The band had to quickly get to grips with the stage this summer, now joined by guitarist Sam Shipstone and Jay Russell on drums, with a hectic six-week schedule of gigs and festivals.
Yard Act will take on America next year as well as returning to the festival circuit, ending with a homecoming show at the O2 Academy in November.
"That's going to be special," James said.
"It will be the biggest show we’ll have ever played. We’ve grown up as young adults and as a band at venues like Brudenell, Wharf Chambers, Belgrave and Chunk.
“It’s supportive and it’s nurturing. I’ve met almost all my friends in the music scene in Leeds from playing in bands and going to gigs.
“Your friends shape who you are - in that sense, Leeds has had a huge influence on my life and that trickles into my writing.
“You can also find good characters in Leeds! I’m always watching the people of Leeds to see what they do and if they give me any inspiration.”
12 Days of Yard Act
The band are releasing their best performances online in the run-up to Christmas with a '12 Days of Yard Act' plug.
It's a chance to introduce new listeners to the Yard Act sound, but it's about more than just exposure.
The campaign is raising cash and awareness for Simon on The Streets, a Leeds-based charity which offers practical and emotional support to the city’s homeless community.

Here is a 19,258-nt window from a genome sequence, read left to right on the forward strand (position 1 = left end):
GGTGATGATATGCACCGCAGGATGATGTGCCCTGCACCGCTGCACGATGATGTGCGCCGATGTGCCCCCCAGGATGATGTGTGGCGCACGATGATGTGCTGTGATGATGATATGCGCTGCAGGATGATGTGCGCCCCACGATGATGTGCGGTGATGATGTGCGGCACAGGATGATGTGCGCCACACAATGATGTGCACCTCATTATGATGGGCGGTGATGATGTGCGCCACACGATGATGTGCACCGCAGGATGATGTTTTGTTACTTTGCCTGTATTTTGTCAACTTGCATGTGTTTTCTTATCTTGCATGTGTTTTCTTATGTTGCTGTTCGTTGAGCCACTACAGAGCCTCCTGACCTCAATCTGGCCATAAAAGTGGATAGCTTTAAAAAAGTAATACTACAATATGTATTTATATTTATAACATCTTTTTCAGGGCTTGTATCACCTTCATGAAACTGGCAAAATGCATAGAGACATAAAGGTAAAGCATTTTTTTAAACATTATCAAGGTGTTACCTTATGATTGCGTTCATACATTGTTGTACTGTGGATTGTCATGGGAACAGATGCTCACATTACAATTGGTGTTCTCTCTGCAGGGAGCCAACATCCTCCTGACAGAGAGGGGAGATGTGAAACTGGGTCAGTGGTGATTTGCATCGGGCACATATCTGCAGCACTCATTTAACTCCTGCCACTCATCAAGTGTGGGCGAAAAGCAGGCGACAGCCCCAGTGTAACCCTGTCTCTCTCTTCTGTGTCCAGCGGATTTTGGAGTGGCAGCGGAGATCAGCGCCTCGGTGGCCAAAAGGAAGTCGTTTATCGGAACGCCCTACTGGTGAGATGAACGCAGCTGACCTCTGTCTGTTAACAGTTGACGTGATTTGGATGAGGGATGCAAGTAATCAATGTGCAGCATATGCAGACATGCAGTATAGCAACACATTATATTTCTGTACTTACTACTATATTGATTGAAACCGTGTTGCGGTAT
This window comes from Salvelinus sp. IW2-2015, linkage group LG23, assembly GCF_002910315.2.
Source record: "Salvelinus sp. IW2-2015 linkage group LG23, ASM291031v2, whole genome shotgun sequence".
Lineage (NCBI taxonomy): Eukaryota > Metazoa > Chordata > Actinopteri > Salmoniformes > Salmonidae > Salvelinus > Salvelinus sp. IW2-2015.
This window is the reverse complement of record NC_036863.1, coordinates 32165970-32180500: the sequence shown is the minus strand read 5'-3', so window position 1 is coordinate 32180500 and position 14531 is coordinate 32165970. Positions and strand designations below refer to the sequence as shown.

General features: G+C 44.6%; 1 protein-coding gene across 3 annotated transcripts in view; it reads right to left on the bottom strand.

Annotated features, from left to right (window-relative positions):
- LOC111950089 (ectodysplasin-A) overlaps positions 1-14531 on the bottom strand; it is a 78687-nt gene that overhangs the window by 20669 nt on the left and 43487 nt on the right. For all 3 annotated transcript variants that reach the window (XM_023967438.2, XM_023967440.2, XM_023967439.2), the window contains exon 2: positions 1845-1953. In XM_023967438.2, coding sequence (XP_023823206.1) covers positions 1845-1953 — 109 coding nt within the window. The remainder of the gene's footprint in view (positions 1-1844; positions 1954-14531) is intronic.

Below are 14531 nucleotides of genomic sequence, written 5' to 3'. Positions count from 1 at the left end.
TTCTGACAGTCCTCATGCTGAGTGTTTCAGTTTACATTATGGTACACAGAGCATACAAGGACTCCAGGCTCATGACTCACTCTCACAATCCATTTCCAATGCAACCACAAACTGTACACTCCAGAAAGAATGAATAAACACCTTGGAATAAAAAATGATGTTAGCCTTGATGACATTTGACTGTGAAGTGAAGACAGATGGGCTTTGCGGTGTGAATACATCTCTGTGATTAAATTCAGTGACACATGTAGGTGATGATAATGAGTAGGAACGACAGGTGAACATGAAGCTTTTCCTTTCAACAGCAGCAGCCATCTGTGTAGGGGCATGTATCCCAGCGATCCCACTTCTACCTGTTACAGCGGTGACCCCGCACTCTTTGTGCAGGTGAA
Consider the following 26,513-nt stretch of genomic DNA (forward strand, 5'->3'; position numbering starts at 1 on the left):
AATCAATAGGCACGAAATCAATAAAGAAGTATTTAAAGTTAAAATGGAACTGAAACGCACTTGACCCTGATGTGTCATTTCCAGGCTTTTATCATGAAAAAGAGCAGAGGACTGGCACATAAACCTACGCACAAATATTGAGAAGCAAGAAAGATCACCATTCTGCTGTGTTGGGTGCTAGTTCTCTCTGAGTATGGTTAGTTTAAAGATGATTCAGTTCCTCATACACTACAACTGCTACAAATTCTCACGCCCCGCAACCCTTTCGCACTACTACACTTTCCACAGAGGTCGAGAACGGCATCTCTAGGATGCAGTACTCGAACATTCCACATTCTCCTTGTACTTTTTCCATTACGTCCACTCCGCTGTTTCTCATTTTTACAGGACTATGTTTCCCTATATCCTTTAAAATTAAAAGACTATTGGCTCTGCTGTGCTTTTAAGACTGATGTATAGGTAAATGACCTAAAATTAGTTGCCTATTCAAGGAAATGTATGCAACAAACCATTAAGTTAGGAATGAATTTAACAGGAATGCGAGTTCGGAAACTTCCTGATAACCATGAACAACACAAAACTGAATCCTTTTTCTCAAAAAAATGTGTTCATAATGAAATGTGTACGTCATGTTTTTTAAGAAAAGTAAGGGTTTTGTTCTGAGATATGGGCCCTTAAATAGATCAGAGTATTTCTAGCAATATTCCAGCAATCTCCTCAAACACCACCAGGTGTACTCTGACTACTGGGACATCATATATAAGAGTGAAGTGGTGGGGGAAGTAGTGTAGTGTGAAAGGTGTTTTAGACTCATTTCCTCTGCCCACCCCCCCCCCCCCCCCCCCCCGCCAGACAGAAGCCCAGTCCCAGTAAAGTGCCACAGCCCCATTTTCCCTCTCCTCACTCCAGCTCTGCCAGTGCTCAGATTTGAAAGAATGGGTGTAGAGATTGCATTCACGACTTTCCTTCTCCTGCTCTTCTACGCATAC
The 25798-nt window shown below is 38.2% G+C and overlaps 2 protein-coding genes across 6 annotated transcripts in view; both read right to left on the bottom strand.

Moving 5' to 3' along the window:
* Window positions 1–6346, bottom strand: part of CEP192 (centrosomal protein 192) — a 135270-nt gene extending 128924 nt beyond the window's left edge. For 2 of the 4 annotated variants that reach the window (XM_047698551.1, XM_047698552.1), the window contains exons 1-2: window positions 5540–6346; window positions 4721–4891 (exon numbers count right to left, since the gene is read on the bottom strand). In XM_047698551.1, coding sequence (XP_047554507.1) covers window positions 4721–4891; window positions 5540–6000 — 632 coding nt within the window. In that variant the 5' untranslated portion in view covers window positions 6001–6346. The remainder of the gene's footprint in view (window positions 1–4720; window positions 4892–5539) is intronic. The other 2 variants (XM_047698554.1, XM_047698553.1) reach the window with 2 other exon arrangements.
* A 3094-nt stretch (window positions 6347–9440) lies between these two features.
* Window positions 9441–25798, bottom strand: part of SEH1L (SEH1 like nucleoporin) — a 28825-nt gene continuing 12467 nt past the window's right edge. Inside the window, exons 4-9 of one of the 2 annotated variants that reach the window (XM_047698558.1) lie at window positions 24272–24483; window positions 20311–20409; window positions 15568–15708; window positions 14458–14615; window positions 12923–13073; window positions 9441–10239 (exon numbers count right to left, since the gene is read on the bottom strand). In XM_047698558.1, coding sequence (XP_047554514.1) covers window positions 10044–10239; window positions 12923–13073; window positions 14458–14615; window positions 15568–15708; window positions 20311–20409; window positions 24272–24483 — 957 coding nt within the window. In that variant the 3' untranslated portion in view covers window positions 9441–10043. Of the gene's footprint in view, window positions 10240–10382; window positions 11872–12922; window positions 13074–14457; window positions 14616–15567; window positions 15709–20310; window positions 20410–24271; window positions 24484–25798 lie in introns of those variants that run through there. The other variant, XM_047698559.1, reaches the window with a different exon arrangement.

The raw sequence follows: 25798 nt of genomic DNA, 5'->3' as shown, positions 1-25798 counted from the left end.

James said: “I’ve spoken to them a lot over the years and witnessed first-hand the work they do, so I know it’s a really genuine, grassroots charity.
“It feels like the loneliest and coldest time of the year for people that are struggling to find housing and get off the streets.
“Any awareness and money we can help with is always a good thing.”
Pushing their sound with debut album Overload
Yard Act will release their debut album, Overload, early next year before the band embarks on its first headline tour.
Listeners can expect the unexpected, James said, with the fluid record delving into one character’s journey over 11 tracks.
“Our first singles were us finding our feet and toying with ideas,” James added
“We’ve written the album as a singular piece. Lyrically, I push it further than I have done with the character studies, going deeper.
“And musically, the band have pushed themselves further. There’s more interesting sounds on there.
“It does what Yard Act already did, but it does a lot of stuff that I think will surprise people - especially towards the back end.”
The band’s third single from the album, Pay Day, is an infectious track that rallies against capitalism and gentrification.
“It’s one of the more abstract tracks on the record,” James said.
“The track is one of the first where I’ve not gone into a detailed character study, I wanted to leave it a bit more ambiguous.
“It’s a study of gentrification, class fetish and how areas are co-opted because they have a slight edge to them and they seem exciting to live in.
“But ultimately, they lose all that when certain people move in and whitewash them.”
Overload will be released via Zen.F.C on January 7